Lymphocytes from the peripheral blood of patients with chronic lymphocytic leukemia (CLL) were examined for the presence of several recognized surface receptors [immunoglobulins, C3 component of complement, and concanavalin A (Con A)] and for structural changes in membrane distribution and dynamics, such as mobility and capping. There appeared to be a general decrease in the mobility of the various receptors on the surface membranes of CLL cells as compared with normal lymphocytes. Although C3 receptors were present on the majority of CLL cells, only a small proportion of the cells formed EAC rosettes. The response to phytohemagglutinin (PHA), Con A and pokeweed mitogen (PWM) confirmed previous observations that CLL cells responded poorly to the B cell mitogen, PWM, and that this response is significantly lower than that to the T cell mitogens, PHA and Con A. The decrease in response to all three mitogens seemed to correlate with the clinical stage of the disease, and it appears that Stage II cases may constitute a heterogeneous group of patients in this respect. A differential response to reduced concentrations of PHA was observed in CLL lymphocytes, but not with normal cells. The data concerning B and T cell function in CLL cells, as determined by the transformation and rosetting capacity of these cells, suggest a general decrease in function, which apparently deteriorates with progression of the disease.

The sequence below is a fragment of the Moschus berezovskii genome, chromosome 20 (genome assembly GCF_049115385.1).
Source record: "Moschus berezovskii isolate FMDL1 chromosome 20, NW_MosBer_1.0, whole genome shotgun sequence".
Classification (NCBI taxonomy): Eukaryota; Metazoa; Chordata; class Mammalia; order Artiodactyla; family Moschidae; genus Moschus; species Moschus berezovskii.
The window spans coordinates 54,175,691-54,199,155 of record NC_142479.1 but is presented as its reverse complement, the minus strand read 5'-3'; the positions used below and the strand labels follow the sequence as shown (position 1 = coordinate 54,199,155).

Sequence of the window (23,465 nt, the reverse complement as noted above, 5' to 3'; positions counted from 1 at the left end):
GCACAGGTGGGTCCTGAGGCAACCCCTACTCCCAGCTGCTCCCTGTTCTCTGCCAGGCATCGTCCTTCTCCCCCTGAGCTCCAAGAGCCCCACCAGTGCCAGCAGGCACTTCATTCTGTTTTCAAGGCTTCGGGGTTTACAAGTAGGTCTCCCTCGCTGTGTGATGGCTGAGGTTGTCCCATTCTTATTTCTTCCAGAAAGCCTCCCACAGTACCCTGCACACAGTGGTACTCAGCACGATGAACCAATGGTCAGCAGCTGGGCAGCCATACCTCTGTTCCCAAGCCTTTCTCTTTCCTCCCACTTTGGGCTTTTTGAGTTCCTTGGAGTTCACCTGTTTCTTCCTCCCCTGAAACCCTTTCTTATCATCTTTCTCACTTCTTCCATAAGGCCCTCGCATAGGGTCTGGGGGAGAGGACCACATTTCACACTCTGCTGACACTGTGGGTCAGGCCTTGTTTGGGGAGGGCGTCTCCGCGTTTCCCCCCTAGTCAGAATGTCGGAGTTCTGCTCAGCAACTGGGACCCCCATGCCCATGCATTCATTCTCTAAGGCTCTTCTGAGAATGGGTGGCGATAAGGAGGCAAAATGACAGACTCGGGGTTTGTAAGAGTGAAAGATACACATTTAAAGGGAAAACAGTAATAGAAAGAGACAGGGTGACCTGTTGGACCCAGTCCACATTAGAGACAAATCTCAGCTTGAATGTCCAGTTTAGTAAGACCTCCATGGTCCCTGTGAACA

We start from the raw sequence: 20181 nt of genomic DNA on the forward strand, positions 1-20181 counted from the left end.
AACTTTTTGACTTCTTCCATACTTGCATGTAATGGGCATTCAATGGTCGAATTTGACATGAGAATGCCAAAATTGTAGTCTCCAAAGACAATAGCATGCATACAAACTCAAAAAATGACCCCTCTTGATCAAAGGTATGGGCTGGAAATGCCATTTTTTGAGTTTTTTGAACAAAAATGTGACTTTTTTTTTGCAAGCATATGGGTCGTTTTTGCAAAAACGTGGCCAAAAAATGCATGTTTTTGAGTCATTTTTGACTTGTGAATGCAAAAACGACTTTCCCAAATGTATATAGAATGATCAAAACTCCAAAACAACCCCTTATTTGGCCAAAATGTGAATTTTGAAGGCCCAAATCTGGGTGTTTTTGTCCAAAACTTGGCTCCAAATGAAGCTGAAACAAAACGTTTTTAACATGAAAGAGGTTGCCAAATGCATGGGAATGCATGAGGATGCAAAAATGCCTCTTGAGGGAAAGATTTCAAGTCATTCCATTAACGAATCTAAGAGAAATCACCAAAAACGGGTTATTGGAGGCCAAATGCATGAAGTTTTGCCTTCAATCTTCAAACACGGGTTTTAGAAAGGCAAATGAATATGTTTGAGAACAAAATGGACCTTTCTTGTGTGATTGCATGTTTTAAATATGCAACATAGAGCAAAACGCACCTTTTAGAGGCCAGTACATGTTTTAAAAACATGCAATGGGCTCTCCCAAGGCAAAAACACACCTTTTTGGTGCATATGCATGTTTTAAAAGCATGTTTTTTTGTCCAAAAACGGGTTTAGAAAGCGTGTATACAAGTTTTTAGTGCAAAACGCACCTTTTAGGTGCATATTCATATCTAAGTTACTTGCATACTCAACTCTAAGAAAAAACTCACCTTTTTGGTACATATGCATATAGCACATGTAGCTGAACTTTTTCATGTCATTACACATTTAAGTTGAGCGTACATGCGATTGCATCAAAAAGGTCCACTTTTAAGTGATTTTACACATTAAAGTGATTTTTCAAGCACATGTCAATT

|Number of pages||7|
|Journal||Israel Journal of Medical Sciences|
|State||Published - 1982|